In Mexico, one out of every three municipalities is highly and very highly marginalized, which is equivalent to 9.1 percent of the national population, in contrast to the municipalities with very low and low levels of marginalization, where 83 percent of the population lives. The National Population Council (CONAPO) defines social marginalization as the set of deprivations suffered by the population due to the lack of access to education, residence in inadequate housing, distribution, and the perception of insufficient monetary income.
The Marginalization Index by State and Municipality 2020, by CONAPO, shows that practically one out of every three municipalities has high and very high marginalization, where more than 11.4 million people live, representing 9.1 percent of the national population. The municipalities with the most precarious social and economic conditions are: Batopilas de Manuel Gómez Morín, Chihuahua; Mezquital, Durango; Del Nayar, Nayarit; Mezquitic, Jalisco; Cochoapa el Grande, Guerrero; Sitalá, Chiapas; Carichí, Urique and Balleza in Chihuahua and Chalchihuitán, Chiapas.
In very highly marginalized municipalities, 50 percent or more of the population lives on incomes of up to two minimum wages. In most of the municipalities with very high marginalization, between 50 and 60 percent of the population has not completed primary education; the case of Cochoapa el Grande, Guerrero, stands out, where 71.2 percent have not completed this level of studies.
The results indicate that 48 percent of the municipalities have a very low and low degree of marginalization, where a little more than 83 percent of the country's population lives, that is, 105.2 million people.
The ten municipalities with the best social conditions are located in the central and northern regions, with Benito Juárez in Mexico City being the best positioned, followed by San Pedro Garza García and San Nicolás de los Garza in Nuevo León; Cuauhtémoc, Mexico City; Apodaca, Nuevo León; Miguel Hidalgo, Mexico City; Chihuahua, Chihuahua; Coacalco de Berriozábal, State of Mexico; Corregidora, Querétaro and Coyoacán, Mexico City.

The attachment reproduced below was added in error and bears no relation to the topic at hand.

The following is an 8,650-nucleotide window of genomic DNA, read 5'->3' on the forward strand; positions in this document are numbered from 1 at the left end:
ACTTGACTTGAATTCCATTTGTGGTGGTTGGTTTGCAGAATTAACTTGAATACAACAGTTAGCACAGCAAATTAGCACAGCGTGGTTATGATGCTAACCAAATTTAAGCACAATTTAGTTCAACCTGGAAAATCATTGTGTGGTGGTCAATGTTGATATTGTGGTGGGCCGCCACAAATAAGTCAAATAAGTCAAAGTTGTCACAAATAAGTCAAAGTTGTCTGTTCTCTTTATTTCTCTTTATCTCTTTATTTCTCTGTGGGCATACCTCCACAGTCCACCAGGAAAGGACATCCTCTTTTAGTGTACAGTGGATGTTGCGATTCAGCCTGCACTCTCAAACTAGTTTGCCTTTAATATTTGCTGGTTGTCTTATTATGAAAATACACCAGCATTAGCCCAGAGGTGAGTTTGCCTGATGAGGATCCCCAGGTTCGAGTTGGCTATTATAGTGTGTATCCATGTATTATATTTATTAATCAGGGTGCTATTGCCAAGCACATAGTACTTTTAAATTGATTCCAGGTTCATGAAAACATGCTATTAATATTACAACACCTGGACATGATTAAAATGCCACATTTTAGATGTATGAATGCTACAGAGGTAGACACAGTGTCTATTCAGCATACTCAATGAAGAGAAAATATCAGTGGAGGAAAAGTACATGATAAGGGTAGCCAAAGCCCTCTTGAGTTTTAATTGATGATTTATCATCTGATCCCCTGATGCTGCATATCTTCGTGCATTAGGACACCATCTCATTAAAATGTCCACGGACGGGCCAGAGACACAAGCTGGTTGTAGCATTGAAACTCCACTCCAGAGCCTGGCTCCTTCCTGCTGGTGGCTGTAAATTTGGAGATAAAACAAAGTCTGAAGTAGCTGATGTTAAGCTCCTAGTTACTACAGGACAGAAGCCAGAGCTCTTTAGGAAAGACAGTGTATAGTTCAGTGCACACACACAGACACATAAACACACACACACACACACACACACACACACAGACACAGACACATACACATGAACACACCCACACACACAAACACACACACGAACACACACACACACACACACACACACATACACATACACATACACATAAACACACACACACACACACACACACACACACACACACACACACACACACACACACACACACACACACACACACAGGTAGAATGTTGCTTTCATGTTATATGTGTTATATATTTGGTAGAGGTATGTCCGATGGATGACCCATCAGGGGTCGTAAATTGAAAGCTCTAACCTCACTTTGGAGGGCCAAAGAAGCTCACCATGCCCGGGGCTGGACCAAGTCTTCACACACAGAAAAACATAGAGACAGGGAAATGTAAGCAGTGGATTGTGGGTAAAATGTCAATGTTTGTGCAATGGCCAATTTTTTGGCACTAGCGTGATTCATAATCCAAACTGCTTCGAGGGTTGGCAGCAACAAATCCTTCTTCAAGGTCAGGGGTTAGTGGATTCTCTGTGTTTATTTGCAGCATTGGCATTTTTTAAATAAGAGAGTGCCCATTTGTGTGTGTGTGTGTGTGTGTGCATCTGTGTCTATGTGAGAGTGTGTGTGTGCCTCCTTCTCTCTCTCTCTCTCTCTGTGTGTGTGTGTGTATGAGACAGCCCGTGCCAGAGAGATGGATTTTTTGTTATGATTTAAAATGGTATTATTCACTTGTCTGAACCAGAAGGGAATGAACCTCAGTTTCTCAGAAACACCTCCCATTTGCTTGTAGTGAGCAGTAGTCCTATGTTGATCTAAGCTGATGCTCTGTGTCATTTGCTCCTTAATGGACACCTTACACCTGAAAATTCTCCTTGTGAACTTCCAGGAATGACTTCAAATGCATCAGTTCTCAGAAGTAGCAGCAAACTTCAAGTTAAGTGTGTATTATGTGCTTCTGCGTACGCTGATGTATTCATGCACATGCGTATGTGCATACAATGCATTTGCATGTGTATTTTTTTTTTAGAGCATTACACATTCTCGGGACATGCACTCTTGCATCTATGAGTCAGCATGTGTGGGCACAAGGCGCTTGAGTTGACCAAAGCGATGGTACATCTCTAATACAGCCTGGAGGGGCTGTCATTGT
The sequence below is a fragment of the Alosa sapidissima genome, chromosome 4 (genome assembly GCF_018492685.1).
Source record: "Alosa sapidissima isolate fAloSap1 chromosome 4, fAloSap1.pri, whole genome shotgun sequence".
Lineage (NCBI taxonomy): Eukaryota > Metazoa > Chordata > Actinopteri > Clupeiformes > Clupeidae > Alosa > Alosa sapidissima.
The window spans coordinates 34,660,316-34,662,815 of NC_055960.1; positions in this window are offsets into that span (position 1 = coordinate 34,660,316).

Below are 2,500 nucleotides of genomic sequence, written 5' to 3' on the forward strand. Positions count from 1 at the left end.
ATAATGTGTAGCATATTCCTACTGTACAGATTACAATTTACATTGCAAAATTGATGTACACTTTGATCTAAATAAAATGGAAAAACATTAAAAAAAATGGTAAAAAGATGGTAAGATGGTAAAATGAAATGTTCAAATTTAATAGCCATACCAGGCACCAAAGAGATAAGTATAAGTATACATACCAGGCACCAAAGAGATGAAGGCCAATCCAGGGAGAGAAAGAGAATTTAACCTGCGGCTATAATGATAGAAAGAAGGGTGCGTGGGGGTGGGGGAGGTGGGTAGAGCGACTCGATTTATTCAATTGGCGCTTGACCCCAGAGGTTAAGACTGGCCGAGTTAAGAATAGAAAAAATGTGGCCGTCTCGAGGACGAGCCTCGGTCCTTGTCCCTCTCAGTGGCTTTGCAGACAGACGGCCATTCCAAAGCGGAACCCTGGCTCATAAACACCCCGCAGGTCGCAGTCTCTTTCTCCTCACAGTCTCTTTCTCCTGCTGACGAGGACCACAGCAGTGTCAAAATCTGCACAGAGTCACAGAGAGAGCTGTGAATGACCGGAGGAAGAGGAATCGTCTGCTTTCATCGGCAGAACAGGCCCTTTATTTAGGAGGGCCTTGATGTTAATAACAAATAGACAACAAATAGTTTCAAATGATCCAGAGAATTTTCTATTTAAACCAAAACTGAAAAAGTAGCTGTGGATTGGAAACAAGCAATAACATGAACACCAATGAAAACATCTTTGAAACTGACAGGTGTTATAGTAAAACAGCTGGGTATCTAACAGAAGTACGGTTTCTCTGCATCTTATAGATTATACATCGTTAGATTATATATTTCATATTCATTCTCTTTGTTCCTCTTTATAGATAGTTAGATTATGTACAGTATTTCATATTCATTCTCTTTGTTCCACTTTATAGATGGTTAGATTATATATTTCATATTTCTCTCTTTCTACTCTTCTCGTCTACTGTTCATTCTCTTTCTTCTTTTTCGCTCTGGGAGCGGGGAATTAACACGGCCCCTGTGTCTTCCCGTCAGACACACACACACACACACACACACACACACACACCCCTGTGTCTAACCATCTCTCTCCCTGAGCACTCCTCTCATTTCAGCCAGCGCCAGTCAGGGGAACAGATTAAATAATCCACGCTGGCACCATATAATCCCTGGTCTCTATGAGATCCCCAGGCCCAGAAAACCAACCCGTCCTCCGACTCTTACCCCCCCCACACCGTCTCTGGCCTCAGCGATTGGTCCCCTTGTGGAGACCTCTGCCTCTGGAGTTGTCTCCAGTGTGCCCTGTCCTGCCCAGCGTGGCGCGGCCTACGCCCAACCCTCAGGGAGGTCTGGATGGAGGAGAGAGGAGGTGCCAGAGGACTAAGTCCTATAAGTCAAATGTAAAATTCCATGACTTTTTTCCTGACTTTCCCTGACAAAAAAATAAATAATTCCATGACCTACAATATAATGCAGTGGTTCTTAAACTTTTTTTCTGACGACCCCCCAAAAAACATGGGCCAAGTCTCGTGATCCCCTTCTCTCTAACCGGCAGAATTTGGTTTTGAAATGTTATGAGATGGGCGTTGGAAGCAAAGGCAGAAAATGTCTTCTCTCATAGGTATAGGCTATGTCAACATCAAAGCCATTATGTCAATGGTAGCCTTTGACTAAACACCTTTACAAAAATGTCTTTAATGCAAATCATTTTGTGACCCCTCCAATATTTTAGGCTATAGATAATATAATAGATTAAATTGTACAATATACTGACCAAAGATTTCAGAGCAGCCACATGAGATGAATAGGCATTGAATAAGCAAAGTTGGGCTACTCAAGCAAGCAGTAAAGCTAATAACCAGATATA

All the inhabitants of the Benito Juarez municipality have piped water, sewage, and electricity services. Only five percent of the population over 15 years of age has not completed primary school. In San Nicolás de los Garza, Nuevo León, its Gross Domestic Product (GDP) is 25,636 dollars per inhabitant.
Poverty at the national level
Based on the 2018 and 2020 Multidimensional Poverty estimations, made by the National Council for the Evaluation of Social Development Policy (CONEVAL); between 2018 and 2020, nineteen federative entities presented an increase in the percentage of the population in poverty. The three entities with the greatest increases were Quintana Roo (from 30.2% to 47.5%), Baja California Sur (from 18.6% to 27.6%), and Tlaxcala (from 51.0% to 59.3%), with 17.3, 9.0, and 8.3 percentage points more, respectively.
Likewise, between 2018 and 2020, thirteen federative entities had a reduction in the percentage of the population in poverty. The three federative entities that presented the greatest reduction in the percentage of the population in poverty were Nayarit (from 35.7% to 30.4%), Colima (from 30.4% to 26.7%), and Zacatecas (from 49.2% to 45.8%), with 5.3, 3.7 and 3.5 percentage points less, respectively.
It should be noted that the indicators for the multidimensional measurement of poverty in Mexico are educational backwardness, access to health services, access to social security, housing quality and space, basic services in housing, and access to nutritious and quality food. A person is in poverty when his or her income is below the Income Poverty Line (value of the food basket plus the non-food basket) and has at least one social deprivation.